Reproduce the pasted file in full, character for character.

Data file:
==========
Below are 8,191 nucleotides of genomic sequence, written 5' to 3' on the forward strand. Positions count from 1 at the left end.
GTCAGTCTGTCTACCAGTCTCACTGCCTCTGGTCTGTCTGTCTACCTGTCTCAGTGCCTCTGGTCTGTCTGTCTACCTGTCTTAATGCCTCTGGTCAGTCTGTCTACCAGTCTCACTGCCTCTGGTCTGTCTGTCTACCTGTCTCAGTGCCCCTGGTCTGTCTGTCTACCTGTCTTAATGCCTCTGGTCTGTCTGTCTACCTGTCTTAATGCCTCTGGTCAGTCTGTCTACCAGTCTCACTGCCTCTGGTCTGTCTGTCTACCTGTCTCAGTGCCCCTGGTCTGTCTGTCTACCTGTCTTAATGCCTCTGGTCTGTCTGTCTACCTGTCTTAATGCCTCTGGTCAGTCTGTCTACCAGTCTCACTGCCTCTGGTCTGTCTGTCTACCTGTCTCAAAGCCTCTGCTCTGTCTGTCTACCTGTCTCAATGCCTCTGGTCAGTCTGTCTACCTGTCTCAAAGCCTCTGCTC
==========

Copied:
Below are 8,191 nucleotides of genomic sequence, written 5' to 3' on the forward strand. Positions count from 1 at the left end.
GTCAGTCTGTCTACCAGTCTCACTGCCTCTGGTCTGTCTGTCTACCTGTCTCAGTGCCTCTGGTCTGTCTGTCTACCTGTCTTAATGCCTCTGGTCAGTCTGTCTACCAGTCTCACTGCCTCTGGTCTGTCTGTCTACCTGTCTCAGTGCCCCTGGTCTGTCTGTCTACCTGTCTTAATGCCTCTGGTCTGTCTGTCTACCTGTCTTAATGCCTCTGGTCAGTCTGTCTACCAGTCTCACTGCCTCTGGTCTGTCTGTCTACCTGTCTCAGTGCCCCTGGTCTGTCTGTCTACCTGTCTTAATGCCTCTGGTCTGTCTGTCTACCTGTCTTAATGCCTCTGGTCAGTCTGTCTACCAGTCTCACTGCCTCTGGTCTGTCTGTCTACCTGTCTCAAAGCCTCTGCTCTGTCTGTCTACCTGTCTCAATGCCTCTGGTCAGTCTGTCTACCTGTCTCAAAGCCTCTGCTC